While it is true that no two adults grieve the same, it is important to realize that children grieve differently than adults. The younger the child the more difficult it is for them to understand and process the concept of death. The vocabulary of a child is limited and it makes it more difficult for them to put their feelings into words. Their maturity often hampers their ability to cope and respond to the circumstances. Many psychiatrists and educators notice developmental stages in a child’s ability to deal with death.

Because children may not verbalize their feelings about death, it used to be thought that children really did not experience grief when a loved one died. Today, studies show that children often grieve and strongly, and as complicated, as adults, but simply in a different way. Dr. Alan Wolfelt said, “Anyone old enough to love is old enough to grieve.”

Preschool (Ages 2 – 4)

There are certain concepts that are involved in understanding death that a preschooler usually does not grasp. One of those concepts is the term “forever.” Children of this age see death as a temporary thing. When a preschooler is told that Daddy is never coming back, the child may nod in agreement and then an hour later ask, “Where is Daddy?” They do not see death as a part of the cycle of life. They cannot comprehend that it is something that could happen to them.

Another term that is difficult for a preschooler to understand is the idea of being “gone.” Death is explained to them by saying “Mommy has gone away” or “Mommy has gone to heaven.” The preschooler’s understanding of “gone” can be seen in the game of peek-a-boo that is played under a cover. The adult disappears and is gone, only to reappear a few moments later.

Preschoolers are focused on the present, the here and now. Their reactions to grief are usually brief, but can be very intense. Because their vocabulary is so limited, their responses are usually through tears and crying, or a tantrum-like outburst.

The preschool age developmentally is when the child begins to understand attachments to significant adults and to build trust in that adult. When an adult with whom bonds are being built dies, the child becomes very anxious about the separation and the changed pattern of life. Grief for them centers around the change that is taking place within their world.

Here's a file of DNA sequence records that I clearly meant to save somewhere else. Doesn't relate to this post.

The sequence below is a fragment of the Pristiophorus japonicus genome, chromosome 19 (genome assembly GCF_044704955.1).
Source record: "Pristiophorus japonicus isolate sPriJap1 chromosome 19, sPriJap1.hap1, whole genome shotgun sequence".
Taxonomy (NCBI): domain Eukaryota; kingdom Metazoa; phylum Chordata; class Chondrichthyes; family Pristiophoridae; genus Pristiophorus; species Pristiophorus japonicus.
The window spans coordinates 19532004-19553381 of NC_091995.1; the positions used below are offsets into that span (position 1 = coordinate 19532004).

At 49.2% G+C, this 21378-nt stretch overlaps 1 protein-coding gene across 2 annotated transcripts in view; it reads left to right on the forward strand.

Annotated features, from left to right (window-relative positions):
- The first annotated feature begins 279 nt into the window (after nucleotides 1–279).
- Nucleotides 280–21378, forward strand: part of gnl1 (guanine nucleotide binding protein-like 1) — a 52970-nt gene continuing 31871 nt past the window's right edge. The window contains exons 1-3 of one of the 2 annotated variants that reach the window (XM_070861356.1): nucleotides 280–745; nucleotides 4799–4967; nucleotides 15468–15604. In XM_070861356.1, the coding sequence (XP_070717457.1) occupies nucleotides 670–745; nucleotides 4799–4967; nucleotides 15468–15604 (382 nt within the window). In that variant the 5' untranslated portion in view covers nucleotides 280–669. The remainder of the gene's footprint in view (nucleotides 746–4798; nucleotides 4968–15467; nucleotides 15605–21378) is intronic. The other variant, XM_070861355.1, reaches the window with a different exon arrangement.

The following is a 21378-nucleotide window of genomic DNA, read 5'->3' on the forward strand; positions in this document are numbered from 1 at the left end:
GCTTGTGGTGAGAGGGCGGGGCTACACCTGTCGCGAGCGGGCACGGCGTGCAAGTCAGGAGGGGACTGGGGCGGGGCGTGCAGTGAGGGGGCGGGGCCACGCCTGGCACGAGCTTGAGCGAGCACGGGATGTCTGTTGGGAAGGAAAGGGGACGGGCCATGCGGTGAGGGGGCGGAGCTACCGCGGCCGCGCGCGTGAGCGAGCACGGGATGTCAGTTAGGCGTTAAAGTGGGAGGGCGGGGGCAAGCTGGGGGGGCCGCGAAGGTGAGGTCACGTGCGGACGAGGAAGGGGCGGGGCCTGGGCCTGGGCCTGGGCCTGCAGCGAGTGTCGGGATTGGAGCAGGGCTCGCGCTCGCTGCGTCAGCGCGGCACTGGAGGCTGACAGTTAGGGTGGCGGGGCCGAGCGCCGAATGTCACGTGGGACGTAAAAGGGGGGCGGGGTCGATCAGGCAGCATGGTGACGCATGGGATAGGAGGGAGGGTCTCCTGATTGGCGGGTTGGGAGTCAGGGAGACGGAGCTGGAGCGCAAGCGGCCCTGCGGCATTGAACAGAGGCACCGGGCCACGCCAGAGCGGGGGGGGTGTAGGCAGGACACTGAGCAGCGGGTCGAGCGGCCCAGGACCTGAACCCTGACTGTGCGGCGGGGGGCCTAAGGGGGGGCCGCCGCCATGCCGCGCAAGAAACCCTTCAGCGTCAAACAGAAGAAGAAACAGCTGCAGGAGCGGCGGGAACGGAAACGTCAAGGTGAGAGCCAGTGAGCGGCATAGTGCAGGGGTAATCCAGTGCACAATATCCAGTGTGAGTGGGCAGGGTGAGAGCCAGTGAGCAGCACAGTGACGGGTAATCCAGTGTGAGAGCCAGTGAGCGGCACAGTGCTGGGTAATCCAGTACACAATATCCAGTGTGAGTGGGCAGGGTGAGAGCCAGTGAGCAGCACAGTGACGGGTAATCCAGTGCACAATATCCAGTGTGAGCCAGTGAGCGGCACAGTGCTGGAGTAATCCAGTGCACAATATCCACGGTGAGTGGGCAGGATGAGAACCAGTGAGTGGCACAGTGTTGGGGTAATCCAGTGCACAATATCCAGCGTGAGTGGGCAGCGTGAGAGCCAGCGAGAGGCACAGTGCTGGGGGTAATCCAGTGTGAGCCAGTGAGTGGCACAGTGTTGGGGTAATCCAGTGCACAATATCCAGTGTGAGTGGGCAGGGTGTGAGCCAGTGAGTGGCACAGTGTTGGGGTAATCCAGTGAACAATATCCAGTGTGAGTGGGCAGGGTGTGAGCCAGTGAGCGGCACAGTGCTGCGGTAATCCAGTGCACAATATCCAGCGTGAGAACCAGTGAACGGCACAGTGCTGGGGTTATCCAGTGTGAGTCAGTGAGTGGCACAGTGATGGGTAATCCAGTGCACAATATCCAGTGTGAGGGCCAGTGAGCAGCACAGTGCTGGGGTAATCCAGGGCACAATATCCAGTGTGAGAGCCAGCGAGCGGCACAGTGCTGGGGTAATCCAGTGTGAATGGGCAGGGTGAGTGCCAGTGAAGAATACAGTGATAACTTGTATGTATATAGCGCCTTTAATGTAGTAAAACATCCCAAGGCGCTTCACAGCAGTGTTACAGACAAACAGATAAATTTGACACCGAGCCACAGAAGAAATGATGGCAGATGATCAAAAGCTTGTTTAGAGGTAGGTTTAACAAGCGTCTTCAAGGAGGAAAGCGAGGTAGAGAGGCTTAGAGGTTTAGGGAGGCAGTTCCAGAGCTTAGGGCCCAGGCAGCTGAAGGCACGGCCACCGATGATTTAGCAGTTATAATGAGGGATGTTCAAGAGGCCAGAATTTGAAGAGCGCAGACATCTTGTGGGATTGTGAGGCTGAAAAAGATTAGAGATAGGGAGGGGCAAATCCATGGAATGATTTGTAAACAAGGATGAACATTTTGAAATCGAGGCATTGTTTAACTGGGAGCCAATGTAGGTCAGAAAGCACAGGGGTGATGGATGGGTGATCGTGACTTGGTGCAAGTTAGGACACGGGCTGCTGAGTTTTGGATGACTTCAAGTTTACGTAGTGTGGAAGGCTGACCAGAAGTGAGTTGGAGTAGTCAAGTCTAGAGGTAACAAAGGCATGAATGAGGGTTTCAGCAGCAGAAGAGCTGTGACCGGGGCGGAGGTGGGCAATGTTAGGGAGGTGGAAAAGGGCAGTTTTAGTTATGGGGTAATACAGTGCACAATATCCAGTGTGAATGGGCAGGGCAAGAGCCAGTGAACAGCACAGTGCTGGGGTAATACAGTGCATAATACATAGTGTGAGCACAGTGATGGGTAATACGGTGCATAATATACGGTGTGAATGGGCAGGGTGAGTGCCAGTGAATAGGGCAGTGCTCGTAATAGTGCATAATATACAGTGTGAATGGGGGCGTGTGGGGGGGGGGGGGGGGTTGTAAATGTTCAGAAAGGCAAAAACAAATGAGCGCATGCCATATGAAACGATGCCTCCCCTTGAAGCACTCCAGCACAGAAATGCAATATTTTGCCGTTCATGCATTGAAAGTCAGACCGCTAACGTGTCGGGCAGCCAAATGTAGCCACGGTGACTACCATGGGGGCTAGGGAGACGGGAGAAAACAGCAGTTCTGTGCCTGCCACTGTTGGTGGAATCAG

Early Childhood (Ages 4 – 7)

Early childhood aged children also view death as temporary and reversible. Their frame of reference is often cartoons where the character is injured or killed and comes back to life. They believe the same thing will happen for their lost loved one. Developmentally, this age makes connections between feelings, events and people.

Because death is still a foreign concept to this age group, many children make wrong connections about death. If a child was playing with a new toy on the day that the sister died, the child may connect the death with the toy. The connection may go beyond an individual item to include all items: the child may not want to play with any toys again.

The child of this age may also associate themselves with the death. If the child had been feeling negative toward the sister and then the sister died, the child may feel guilty for somehow causing the death.

Just like the preschooler, this age group may search for the deceased or often question where he/she is. At this age, questions about death and the process of death may be common. Themes of the loss or of the funeral may come to the forefront as they are playing with their dolls or actions figures.

Although the actual grief outbursts may be very short, the child of this age is very much aware of the loss and is grieving. Under the surface, emotions of sadness, anger and confusion may thread throughout the majority of the day. A child of this age may see a change in eating or sleeping patterns. Another characteristic is that this age child may be fearful that other loved ones will leave them also.

Upper Elementary (Ages 7 – 10)

A change begins to take place in perspective for the upper elementary student. While they may want to see death as reversible, they begin to see that not only is death final, but it is also universal. At this age a child is very curious about death and will ask candid questions about the details of death in general or of a specific individual. They will have queries about funerals, burials and cremation.